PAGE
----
I want people to be open to advocating for themselves, for saying no to things that don’t feel quite right, and knowing what questions to ask. It’s all about empowerment, and chipping away at this barrier that is, in a lot of ways, a learned mistrust of self. When we realize that we have everything we need in community, I truly think we’ll be able to be unrelenting in our pursuit of joy. 

The decision to offer medicine to black people at no cost was meant to remove another barrier so that the financial access piece was removed. Everyone should be able to integrate tools that could open a door to a fuller experience of their lives.

SA
I have been thinking so much about the learned mistrust of self, and how that engineers a constant state of anxiety because you never know what to trust (and especially not yourself) which therein creates a cycle of self-sabotage. One of the most helpful spiritual lessons I’ve ever learned is “trust your knowing.” During the revolution we’re learning how to equip ourselves, what are 2-5 herbs you think everyone should have, and why? Whether for protection, healing or self preservation.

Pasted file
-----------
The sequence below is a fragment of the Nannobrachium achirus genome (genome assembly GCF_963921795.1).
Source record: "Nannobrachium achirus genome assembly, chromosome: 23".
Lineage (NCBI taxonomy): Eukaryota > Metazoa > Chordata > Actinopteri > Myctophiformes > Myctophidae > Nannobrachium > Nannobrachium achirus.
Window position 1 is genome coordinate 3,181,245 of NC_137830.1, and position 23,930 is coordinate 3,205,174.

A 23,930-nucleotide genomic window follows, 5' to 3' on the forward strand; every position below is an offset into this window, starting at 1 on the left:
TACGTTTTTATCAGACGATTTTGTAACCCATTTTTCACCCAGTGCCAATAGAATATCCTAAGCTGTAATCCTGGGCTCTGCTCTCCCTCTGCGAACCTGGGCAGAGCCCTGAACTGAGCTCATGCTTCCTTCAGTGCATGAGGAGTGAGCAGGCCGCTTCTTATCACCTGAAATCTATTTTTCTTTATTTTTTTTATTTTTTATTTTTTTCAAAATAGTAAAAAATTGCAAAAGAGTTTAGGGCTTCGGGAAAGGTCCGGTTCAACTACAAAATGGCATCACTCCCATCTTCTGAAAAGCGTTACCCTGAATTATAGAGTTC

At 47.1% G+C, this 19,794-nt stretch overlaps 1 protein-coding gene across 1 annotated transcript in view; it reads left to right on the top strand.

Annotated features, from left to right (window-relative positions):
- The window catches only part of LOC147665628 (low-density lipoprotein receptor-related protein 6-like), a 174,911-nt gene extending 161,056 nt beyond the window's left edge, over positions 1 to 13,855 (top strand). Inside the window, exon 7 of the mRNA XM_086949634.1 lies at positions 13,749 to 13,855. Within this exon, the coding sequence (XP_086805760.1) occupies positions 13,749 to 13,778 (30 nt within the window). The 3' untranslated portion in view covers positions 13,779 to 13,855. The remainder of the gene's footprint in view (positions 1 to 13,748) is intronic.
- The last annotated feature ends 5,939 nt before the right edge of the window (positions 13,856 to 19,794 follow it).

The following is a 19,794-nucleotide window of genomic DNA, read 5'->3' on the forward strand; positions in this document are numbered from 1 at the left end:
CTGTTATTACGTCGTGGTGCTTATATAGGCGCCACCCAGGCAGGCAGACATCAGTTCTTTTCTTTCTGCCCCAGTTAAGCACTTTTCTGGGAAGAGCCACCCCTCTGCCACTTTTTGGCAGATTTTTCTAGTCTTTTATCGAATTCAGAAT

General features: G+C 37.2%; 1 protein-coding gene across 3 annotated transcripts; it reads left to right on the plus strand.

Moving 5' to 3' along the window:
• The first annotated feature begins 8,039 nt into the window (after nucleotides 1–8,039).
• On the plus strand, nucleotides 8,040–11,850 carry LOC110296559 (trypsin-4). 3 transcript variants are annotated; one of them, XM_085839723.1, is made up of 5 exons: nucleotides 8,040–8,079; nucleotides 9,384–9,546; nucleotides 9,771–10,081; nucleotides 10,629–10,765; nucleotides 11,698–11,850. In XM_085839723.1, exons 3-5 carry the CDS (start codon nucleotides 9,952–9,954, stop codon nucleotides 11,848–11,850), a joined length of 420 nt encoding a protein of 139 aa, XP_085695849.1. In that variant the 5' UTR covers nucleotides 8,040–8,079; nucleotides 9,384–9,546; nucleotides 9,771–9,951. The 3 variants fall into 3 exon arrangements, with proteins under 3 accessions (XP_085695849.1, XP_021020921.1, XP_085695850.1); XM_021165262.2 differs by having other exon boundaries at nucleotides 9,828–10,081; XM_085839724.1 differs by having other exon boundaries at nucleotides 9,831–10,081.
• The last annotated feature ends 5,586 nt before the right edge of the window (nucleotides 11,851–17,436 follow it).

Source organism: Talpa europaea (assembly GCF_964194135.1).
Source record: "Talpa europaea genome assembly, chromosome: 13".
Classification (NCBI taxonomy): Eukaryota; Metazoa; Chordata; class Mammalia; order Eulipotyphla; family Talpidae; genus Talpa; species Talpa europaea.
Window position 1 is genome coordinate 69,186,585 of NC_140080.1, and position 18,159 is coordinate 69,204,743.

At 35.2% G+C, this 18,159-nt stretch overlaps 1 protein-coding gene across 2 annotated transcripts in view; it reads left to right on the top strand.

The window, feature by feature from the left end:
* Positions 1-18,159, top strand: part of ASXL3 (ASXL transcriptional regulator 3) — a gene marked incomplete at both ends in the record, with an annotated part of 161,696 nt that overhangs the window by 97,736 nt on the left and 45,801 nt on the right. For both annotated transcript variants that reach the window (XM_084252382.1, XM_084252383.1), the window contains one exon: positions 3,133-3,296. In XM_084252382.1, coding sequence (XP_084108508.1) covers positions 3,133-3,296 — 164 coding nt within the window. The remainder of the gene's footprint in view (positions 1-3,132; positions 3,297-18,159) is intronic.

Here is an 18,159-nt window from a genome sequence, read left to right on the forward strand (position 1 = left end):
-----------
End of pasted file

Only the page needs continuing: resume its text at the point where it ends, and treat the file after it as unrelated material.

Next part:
M
Ooh, I love this question! I really love the idea of trusting your own knowing, because there is an implicit knowledge of knowing and an opportunity to ask yourself, what do I know? and how can I reach a greater state of knowing?

I’m gonna embed an image of an image of a little worksheet/zine that I made for a workshop a while back, but some of my favorites are:

Tulsi – this is an adaptogenic herb that is delicious and abundant and you can feel it. What integrating tulsi (in tea, tincture, etc) can do is help your nervous system recover from intense sustained stress, and help your body adjust to stressors so that all of your energy isn’t expended in the ‘fight or flight’ wheel that is so easy to get stuck in. When considering the energetic components of a plant, tulsi is one that grows so abundantly and toward the sun, so it’s excellent for fostering a sense of levity and expansiveness. It’s important to keep that in mind while we’re all trying our best not to burn out.

Rose – rose is honestly just the best. I put it in almost all of my blends, and it just feels like a hug. It’s an anti-inflammatory, and is a mild sedative. So if you get hot/flushed when you’re stressed and just need something to soothe you and help slow you down, rose is gentle and effective. Also just delicious.